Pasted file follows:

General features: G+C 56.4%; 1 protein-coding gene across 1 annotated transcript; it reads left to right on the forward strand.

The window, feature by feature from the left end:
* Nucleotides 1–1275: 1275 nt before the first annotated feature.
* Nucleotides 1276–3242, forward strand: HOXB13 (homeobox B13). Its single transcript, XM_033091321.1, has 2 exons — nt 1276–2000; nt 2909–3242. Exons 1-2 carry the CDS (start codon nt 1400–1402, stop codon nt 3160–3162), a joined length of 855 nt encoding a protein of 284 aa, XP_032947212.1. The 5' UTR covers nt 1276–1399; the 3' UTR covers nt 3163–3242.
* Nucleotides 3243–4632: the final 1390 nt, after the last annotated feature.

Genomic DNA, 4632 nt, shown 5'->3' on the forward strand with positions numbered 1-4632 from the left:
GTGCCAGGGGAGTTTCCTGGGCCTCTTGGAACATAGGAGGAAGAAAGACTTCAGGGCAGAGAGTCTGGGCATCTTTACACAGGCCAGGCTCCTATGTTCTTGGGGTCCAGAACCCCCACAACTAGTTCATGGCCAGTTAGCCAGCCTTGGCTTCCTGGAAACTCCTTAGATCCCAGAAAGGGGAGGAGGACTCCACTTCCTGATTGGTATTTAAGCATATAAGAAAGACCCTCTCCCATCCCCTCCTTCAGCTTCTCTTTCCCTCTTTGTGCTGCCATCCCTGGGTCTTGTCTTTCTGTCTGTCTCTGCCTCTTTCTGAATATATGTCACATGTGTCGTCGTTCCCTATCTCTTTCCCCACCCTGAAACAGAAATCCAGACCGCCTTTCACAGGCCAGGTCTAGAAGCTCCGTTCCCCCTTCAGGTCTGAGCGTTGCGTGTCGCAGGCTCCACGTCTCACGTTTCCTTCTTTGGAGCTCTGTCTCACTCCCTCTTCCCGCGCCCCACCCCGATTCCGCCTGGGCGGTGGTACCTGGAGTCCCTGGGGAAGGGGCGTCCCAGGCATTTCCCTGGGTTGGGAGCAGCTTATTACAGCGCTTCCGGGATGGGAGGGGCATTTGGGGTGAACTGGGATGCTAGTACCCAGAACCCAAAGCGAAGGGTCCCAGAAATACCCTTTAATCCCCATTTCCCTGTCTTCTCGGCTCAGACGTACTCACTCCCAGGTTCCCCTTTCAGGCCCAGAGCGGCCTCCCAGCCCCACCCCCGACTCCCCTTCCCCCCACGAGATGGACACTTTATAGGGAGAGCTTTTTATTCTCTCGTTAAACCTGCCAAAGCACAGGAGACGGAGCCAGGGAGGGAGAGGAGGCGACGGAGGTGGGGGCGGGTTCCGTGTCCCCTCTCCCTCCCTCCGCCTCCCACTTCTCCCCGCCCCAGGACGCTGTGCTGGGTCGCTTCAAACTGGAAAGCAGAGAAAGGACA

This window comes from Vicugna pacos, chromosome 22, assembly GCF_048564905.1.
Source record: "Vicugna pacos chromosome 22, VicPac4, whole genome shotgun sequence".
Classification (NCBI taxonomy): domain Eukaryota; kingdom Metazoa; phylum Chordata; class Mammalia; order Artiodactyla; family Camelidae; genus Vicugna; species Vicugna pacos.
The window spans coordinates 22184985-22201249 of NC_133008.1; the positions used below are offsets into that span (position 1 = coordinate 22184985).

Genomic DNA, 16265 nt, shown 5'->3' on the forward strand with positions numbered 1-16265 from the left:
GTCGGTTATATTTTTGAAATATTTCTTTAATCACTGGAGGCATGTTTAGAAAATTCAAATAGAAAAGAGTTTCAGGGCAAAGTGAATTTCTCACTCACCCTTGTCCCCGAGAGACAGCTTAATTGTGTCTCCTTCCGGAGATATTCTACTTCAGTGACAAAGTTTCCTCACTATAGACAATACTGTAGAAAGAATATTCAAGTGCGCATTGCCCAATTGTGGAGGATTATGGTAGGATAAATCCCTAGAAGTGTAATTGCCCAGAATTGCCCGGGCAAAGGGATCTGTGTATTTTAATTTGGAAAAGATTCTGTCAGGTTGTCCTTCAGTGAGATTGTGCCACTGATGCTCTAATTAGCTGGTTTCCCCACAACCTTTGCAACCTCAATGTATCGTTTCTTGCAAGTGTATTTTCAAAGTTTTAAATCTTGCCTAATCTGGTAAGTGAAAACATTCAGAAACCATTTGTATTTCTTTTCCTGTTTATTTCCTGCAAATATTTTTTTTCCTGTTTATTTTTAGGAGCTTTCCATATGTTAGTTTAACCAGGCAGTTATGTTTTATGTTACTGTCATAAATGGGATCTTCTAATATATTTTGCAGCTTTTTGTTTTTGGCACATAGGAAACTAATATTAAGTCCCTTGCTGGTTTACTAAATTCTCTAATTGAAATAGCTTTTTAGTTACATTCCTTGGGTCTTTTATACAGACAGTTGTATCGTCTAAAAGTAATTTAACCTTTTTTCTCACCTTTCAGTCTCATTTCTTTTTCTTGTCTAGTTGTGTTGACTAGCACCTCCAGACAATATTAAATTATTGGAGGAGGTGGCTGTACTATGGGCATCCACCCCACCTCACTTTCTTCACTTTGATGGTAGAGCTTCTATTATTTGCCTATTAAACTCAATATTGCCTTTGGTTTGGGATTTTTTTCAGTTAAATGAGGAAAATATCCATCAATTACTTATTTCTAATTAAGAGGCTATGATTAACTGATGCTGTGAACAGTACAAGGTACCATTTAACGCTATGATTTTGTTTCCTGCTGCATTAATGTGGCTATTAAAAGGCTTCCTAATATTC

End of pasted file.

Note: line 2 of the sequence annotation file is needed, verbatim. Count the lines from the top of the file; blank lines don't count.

The window, feature by feature from the left end: